‘WIDESPREAD PUBLIC confusion and misunderstanding’ is how the Equality and Human Rights Commission described people’s views on laws protecting freedom of religion or belief in the largest ever public consultation carried out by the group.
Nearly 2,500 people of different beliefs responded to the consultation looking at people’s experience of being able to express their beliefs day-to-day which will inform a report on the adequacy of belief protection laws later this year.
Christians gave the largest number of responses with some reporting that their faith is “losing its place in the workplace and in society more generally”. Believers also said they were mocked for beliefs and colleagues assumed they were bigoted. Christians in particular felt they had to keep their faith hidden at work and felt discriminated when expressing beliefs or wearing religious symbols.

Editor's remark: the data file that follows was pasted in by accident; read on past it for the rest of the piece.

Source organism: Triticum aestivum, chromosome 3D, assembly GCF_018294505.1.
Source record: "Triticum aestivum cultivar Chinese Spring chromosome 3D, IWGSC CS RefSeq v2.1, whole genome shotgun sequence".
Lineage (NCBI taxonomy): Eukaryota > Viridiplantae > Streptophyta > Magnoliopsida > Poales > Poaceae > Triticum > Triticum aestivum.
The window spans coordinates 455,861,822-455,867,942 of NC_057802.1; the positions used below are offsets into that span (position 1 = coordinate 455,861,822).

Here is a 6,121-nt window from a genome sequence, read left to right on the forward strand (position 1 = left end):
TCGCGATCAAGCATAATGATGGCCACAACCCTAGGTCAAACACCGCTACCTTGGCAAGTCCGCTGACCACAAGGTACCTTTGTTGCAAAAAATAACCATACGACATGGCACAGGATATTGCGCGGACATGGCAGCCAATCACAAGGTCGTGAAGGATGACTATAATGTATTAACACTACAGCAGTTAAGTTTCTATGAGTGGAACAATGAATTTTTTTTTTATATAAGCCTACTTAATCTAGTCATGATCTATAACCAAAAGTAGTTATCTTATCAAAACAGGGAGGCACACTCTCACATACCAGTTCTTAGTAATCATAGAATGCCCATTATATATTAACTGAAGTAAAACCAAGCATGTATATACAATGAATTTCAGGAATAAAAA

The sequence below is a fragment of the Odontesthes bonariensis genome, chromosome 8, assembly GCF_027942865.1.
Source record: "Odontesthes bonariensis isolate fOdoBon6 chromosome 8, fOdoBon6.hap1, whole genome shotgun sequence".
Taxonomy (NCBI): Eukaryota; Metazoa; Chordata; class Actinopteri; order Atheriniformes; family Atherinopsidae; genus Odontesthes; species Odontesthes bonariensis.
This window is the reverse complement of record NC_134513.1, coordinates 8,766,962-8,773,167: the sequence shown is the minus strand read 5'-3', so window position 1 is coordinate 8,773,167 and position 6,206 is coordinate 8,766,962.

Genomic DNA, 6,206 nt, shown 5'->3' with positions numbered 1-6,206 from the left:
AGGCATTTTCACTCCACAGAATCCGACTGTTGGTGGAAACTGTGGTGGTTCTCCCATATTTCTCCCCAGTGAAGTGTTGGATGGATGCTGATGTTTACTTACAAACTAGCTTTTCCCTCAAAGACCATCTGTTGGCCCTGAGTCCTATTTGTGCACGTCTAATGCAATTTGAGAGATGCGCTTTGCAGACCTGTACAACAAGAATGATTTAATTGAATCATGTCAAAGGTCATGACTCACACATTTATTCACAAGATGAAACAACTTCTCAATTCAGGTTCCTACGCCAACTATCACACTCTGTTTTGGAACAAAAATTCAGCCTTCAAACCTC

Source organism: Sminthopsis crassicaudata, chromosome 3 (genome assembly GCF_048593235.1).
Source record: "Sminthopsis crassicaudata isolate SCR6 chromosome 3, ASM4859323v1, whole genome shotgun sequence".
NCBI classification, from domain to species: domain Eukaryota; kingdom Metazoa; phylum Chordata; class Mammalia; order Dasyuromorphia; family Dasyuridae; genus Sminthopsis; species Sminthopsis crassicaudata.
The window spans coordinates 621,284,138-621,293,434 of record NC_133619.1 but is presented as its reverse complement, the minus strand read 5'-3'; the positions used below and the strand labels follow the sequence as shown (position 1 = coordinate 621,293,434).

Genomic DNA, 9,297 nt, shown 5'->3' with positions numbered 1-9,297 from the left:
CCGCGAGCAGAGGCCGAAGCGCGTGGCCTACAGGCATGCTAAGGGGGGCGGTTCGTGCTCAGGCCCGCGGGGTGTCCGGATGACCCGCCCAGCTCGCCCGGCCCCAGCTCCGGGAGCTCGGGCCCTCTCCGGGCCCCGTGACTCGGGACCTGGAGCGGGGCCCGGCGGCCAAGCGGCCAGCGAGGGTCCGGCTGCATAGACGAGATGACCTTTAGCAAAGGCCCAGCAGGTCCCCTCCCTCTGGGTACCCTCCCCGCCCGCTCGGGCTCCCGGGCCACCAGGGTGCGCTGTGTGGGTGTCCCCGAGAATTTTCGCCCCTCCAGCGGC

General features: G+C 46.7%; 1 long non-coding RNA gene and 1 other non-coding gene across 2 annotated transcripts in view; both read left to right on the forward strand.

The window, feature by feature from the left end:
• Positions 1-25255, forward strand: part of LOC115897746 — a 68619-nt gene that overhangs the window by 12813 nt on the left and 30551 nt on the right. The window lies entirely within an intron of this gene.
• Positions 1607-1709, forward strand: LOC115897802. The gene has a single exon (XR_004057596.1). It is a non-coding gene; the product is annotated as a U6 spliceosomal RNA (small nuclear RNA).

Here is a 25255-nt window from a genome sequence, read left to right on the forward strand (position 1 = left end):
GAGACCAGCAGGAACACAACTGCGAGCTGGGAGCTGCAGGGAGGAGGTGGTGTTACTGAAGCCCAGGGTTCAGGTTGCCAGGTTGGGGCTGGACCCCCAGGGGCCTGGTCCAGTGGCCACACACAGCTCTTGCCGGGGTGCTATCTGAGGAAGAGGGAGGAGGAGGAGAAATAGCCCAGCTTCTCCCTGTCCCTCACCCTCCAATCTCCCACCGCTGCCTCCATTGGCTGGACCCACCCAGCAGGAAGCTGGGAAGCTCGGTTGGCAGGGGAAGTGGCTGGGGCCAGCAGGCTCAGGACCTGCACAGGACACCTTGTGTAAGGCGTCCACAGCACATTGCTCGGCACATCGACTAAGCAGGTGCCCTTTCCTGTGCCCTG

Followers of Jesus also said their children were ridiculed in schools for beliefs such as that God created the world. Christian service providers also thought their charitable and social care contributions were undermined, sometimes even being denied public funding.
Mark Hammond, CEO of the Equality and Human Rights Commission, said there was widespread confusion about the law “leading to some resentment and tensions between groups and anxiety for employees who fear falling foul of what they see as complicated equality and human rights legislation”.
Mr Hammond now plans to use the evidence to examine the law’s effectiveness and develop guidance.”